Dayton says he'd support a Vikings stadium referendum

Dayton, Sturdevant
Gov. Mark Dayton speaks at the Star Tribune's booth at the Minnesota State Fair in Falcon Heights, Minn. on Monday, Aug. 29, 2011. Behind Dayton is Star Tribune editorial writer and columnist Lori Sturdevant.
MPR Photo/Tim Pugmire

Efforts to build a new Vikings stadium in Arden Hills may have hit another snag Monday, when Gov. Mark Dayton said he would support a ballot referendum that lets Ramsey County voters weigh in on a proposed sales tax increase.

Stadium backers have been working on a plan that would not allow voters a say in the plan. At a question-and-answer session Dayton held with fairgoers at the Star Tribune's state fair booth, the Vikings stadium came up repeatedly. He said his trips to the State Fair this year have been dominated by questions about a Vikings stadium.

Dayton is a strong advocate for what he terms a new "people's stadium," but he's largely taken a wait-and-see approach to the Ramsey County proposal.

He has ordered the Metropolitan Council and the Metropolitan Sports Facilities Commission to conduct a review of the site and the plan.

Dayton told fairgoers that he thinks there are a lot of unanswered questions about Arden Hills, and that even though Hennepin County built Target Field without a referendum, he said a countywide vote now might be appropriate.

"It's Ramsey County's issue, but I'd be supportive of it," he said. "In a case like this, people should have their own voice. We should do it somewhat expeditiously, like this November, so we can get it decided one way or another because the clock is ticking."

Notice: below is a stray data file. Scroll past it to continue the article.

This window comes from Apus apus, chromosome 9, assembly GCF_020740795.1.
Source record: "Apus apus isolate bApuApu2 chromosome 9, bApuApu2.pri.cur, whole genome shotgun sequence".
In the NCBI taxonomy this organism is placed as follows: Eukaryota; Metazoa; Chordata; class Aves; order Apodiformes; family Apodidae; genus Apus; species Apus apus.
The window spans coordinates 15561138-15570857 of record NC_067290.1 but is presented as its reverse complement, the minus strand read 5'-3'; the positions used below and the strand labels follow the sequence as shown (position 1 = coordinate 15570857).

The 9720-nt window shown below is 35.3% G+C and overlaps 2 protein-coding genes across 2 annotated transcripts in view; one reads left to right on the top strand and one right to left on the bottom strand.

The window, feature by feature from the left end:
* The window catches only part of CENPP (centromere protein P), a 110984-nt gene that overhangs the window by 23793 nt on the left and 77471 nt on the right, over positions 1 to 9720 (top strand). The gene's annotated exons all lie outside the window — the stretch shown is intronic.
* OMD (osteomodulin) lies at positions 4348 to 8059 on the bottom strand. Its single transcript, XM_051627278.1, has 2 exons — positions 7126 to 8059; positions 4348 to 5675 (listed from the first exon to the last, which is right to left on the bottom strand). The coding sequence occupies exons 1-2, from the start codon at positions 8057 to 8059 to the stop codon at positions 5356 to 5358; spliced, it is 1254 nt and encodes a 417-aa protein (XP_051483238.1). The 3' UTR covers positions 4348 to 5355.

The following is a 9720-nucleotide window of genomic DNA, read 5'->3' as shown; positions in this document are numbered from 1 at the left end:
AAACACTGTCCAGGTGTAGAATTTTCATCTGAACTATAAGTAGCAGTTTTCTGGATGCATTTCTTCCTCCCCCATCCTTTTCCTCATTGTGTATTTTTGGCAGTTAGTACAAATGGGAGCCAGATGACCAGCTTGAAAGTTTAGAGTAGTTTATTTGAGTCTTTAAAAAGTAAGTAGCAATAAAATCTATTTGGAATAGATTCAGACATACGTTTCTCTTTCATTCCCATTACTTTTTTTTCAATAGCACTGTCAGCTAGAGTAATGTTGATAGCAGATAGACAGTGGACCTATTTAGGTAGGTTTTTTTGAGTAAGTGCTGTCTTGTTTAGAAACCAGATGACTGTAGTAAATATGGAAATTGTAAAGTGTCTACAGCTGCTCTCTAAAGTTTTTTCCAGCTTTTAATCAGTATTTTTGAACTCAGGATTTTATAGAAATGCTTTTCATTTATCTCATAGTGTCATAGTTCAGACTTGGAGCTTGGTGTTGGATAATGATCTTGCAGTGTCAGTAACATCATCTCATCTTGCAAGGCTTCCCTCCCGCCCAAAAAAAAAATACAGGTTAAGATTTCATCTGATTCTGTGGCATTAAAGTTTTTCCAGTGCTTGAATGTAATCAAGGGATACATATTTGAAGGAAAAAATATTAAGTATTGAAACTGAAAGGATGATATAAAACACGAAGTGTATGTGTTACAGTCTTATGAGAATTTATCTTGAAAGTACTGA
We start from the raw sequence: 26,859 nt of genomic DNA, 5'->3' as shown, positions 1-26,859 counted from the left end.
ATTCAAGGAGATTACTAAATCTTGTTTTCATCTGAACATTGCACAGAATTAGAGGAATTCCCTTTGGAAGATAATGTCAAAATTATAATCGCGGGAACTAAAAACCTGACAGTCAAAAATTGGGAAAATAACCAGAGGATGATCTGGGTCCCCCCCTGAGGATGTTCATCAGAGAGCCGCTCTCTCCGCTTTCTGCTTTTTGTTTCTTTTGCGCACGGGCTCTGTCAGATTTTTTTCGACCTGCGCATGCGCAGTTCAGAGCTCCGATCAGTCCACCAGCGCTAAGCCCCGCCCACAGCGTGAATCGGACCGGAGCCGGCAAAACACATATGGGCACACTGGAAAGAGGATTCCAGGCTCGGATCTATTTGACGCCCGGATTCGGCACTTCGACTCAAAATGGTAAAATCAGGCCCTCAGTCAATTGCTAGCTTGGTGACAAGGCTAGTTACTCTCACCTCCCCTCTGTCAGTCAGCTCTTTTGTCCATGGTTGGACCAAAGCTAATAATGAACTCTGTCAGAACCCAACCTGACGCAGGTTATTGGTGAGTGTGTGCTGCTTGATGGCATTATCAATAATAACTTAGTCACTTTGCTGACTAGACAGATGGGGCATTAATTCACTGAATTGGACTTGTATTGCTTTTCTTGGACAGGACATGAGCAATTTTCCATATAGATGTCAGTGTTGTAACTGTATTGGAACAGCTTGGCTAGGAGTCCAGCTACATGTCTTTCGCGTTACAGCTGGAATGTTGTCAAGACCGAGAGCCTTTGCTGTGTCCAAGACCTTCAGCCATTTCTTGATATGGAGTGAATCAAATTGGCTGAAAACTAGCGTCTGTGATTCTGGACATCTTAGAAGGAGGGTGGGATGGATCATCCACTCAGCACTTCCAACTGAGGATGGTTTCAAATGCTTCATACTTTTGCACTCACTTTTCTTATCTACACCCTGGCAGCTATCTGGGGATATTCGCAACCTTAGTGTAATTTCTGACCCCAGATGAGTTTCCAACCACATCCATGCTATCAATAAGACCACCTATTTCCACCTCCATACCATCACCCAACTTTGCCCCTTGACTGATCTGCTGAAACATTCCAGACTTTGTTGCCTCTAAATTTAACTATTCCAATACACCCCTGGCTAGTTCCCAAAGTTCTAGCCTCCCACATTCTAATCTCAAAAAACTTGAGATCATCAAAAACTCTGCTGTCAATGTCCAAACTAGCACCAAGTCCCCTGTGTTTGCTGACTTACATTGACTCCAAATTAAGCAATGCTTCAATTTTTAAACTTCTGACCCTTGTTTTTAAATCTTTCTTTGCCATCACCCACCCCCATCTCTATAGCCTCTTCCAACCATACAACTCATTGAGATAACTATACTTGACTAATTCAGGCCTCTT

Dayton cited recent news reports about a Ramsey County Charter Commission meeting scheduled this week to discuss stadium issues. Opponents want the commission to require a referendum, which could end up blocking any county sales tax funding.

Following his session with fairgoers, Dayton responded to a question about whether a referendum might kill the Ramsey County deal.

"I haven't looked at it. I don't know. I mean, people have a right to decide whether it's in their own best interest or not," he said.

The governor is unsure about the impact of a referendum, but a key architect of the deal is not. Ramsey County Commissioner Tony Bennett said he thinks a referendum is a potential deal killer. Bennett said the question wouldn't be on a ballot until 2012, and the Vikings may not be willing to put up with the delay and uncertainty. Bennett also thinks it could very well fail.

"I don't think you could get a library passed on a referendum. Never mind an ice arena or a playground, if it were the only issue on the ballot. No matter what we put on a ballot today that costs money, I don't think anybody would look at it," he said.

The Ramsey County Charter Commission is set to meet Wednesday to discuss a potential charter amendment that would ban sales taxes from going to professional sports venues. A similar effort fell short in a meeting in June.

Dayton has said he is open to calling a special session to take up a stadium bill, but he's now setting the odds of such a step as about 50-50.

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